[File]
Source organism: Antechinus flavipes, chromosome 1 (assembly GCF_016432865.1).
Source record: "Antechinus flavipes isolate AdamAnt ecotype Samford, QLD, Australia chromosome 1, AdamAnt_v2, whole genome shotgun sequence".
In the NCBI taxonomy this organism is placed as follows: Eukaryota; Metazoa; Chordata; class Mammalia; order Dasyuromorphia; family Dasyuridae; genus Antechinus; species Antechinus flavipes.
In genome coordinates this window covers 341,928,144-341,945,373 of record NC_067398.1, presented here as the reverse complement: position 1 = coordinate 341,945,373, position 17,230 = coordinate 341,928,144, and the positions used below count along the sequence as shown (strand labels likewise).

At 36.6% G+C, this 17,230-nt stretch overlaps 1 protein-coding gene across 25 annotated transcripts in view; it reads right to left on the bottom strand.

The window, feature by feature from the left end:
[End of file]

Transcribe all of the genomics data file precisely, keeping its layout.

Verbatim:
Source organism: Antechinus flavipes, chromosome 1 (assembly GCF_016432865.1).
Source record: "Antechinus flavipes isolate AdamAnt ecotype Samford, QLD, Australia chromosome 1, AdamAnt_v2, whole genome shotgun sequence".
In the NCBI taxonomy this organism is placed as follows: Eukaryota; Metazoa; Chordata; class Mammalia; order Dasyuromorphia; family Dasyuridae; genus Antechinus; species Antechinus flavipes.
In genome coordinates this window covers 341,928,144-341,945,373 of record NC_067398.1, presented here as the reverse complement: position 1 = coordinate 341,945,373, position 17,230 = coordinate 341,928,144, and the positions used below count along the sequence as shown (strand labels likewise).

At 36.6% G+C, this 17,230-nt stretch overlaps 1 protein-coding gene across 25 annotated transcripts in view; it reads right to left on the bottom strand.

The window, feature by feature from the left end: